Spring events to restore lakes and rivers

Thanks to support of volunteers and partners, Great River Greening is expecting to host over 1,000 volunteers this spring in public and private restoration events that kick off mid-April.
Volunteers planting at Cedar Lake Farm Regional Park
[Spring 2013] With registration for this season’s activities now open, volunteers are eager to work at some new sites as well as return to old favorites. The latter include projects to restore a rare urban trout stream, open up stunning views of the Minnesota Valley from a cloak of overgrown undesirable shrubs, and protect the last remaining undeveloped shoreline on Cedar Lake, in New Prague.

Shoreline transformation made possible by volunteers and supporters

Work at Cedar Lake Farm Regional Park is scheduled for May 18, when 100 volunteers will work to help transform a diversion ditch into a wetland at the park by planting native upland and aquatic vegetation, augmenting the site engineering and excavation already completed by Greening ecologists.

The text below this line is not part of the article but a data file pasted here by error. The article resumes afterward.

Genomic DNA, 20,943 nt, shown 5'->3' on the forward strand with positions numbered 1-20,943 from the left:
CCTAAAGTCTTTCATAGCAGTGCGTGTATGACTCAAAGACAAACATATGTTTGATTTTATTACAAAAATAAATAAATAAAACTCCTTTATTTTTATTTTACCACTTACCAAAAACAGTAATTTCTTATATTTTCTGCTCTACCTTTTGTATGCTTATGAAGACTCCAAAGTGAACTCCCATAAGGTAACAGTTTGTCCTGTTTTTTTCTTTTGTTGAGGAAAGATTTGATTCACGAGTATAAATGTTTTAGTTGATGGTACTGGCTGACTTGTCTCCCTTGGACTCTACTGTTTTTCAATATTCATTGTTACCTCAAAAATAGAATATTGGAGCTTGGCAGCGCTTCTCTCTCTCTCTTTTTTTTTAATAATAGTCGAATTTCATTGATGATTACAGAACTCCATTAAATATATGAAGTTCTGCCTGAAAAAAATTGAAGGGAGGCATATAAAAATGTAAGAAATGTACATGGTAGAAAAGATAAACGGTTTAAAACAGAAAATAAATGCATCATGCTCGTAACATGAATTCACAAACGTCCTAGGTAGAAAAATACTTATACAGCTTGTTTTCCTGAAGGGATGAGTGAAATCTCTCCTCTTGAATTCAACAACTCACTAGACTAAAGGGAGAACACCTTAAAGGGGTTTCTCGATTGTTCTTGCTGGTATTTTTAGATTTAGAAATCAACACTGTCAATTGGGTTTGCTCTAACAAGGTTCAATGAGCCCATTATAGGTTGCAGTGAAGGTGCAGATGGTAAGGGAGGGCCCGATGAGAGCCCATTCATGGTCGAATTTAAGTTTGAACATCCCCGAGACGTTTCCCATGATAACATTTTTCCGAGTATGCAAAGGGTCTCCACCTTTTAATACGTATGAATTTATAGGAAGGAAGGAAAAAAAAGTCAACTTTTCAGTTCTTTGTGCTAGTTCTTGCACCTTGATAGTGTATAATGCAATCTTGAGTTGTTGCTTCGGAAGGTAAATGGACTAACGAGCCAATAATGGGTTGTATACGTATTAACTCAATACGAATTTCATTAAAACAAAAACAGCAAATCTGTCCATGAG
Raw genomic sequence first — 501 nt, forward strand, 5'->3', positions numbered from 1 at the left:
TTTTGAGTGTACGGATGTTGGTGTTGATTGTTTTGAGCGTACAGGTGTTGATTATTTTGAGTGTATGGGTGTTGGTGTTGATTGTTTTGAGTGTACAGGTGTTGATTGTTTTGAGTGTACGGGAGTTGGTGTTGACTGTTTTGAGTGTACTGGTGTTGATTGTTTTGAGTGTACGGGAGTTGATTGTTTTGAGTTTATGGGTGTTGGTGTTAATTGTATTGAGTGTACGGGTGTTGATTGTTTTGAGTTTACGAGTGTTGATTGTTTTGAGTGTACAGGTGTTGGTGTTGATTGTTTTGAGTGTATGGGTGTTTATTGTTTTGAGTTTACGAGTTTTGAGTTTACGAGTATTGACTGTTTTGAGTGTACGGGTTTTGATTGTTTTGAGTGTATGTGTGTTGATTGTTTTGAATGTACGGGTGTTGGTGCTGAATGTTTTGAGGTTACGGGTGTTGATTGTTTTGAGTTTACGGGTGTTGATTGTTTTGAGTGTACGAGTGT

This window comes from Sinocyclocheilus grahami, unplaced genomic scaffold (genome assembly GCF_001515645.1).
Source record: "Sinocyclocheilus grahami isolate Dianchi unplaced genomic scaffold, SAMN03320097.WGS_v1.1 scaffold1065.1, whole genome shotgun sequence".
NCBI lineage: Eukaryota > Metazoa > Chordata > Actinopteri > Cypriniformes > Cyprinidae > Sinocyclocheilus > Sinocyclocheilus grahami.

The wetland has added a half acre of surface water along the shore of Cedar Lake. Frogs, muskrats and turtles have already moved in to the new habitat. The May 18 planting event will further enhance the educational opportunities and wildlife value. Volunteers are truly making a difference for the site, joining the 150 Greening volunteers who last fall planted native shrubs for a shoreline buffer (pictured above).

Cedar Lake Farm Regional Park was identified as one of the Last Best Places in the Metropolitan Council’s Regional Parks Policy Plan. It boasts attractions that park-goers love including wetlands, mixed woodlands, picnic areas, horseshoe pits, open fields, a lake, and over 4,000 feet of pristine lakeshore for swimming and other lake sports, including shore fishing. The lake has ample supply of bluegill and walleye, black crappie, largemouth bass, northern pike, and yellow perch.

Long term plans for the park involve further enhancing the wildlife value of the area and educational opportunities for stewards of tomorrow to learn about native species, aquatic life, and restoration.

One of Great River Greening’s metro area programs, this project is made possible with support from Scott County Parks, Scott Watershed Management Organization, Three Rivers Park District, Minnesota Department of Natural Resources, and the Minnesota Environment and Natural Resources Trust Fund.

Sign up for this event or any of our spring events  the registration page  >